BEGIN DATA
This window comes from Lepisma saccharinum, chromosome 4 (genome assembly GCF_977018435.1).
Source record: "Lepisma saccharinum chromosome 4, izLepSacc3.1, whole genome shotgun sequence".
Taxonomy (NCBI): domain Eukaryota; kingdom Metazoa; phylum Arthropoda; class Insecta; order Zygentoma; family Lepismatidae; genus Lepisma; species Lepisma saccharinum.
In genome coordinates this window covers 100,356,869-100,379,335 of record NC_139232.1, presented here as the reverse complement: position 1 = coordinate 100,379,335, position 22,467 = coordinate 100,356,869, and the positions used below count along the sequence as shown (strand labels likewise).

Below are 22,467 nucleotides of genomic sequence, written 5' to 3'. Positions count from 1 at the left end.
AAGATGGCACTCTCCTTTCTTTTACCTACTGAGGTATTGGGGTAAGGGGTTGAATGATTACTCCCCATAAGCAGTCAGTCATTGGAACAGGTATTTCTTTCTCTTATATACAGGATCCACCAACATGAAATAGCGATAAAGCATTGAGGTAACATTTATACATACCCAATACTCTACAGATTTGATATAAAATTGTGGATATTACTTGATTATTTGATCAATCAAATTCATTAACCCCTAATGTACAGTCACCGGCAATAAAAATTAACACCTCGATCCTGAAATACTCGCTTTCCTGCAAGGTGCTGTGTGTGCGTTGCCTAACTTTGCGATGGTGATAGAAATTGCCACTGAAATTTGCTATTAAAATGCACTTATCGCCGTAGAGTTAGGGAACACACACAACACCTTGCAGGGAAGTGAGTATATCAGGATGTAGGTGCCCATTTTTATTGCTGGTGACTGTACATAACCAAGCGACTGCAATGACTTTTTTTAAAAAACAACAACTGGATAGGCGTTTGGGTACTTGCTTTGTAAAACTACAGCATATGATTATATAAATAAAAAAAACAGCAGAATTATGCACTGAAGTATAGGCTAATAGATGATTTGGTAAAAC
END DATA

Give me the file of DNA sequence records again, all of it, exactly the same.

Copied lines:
This window comes from Lepisma saccharinum, chromosome 4 (genome assembly GCF_977018435.1).
Source record: "Lepisma saccharinum chromosome 4, izLepSacc3.1, whole genome shotgun sequence".
Taxonomy (NCBI): domain Eukaryota; kingdom Metazoa; phylum Arthropoda; class Insecta; order Zygentoma; family Lepismatidae; genus Lepisma; species Lepisma saccharinum.
In genome coordinates this window covers 100,356,869-100,379,335 of record NC_139232.1, presented here as the reverse complement: position 1 = coordinate 100,379,335, position 22,467 = coordinate 100,356,869, and the positions used below count along the sequence as shown (strand labels likewise).

Below are 22,467 nucleotides of genomic sequence, written 5' to 3'. Positions count from 1 at the left end.
AAGATGGCACTCTCCTTTCTTTTACCTACTGAGGTATTGGGGTAAGGGGTTGAATGATTACTCCCCATAAGCAGTCAGTCATTGGAACAGGTATTTCTTTCTCTTATATACAGGATCCACCAACATGAAATAGCGATAAAGCATTGAGGTAACATTTATACATACCCAATACTCTACAGATTTGATATAAAATTGTGGATATTACTTGATTATTTGATCAATCAAATTCATTAACCCCTAATGTACAGTCACCGGCAATAAAAATTAACACCTCGATCCTGAAATACTCGCTTTCCTGCAAGGTGCTGTGTGTGCGTTGCCTAACTTTGCGATGGTGATAGAAATTGCCACTGAAATTTGCTATTAAAATGCACTTATCGCCGTAGAGTTAGGGAACACACACAACACCTTGCAGGGAAGTGAGTATATCAGGATGTAGGTGCCCATTTTTATTGCTGGTGACTGTACATAACCAAGCGACTGCAATGACTTTTTTTAAAAAACAACAACTGGATAGGCGTTTGGGTACTTGCTTTGTAAAACTACAGCATATGATTATATAAATAAAAAAAACAGCAGAATTATGCACTGAAGTATAGGCTAATAGATGATTTGGTAAAAC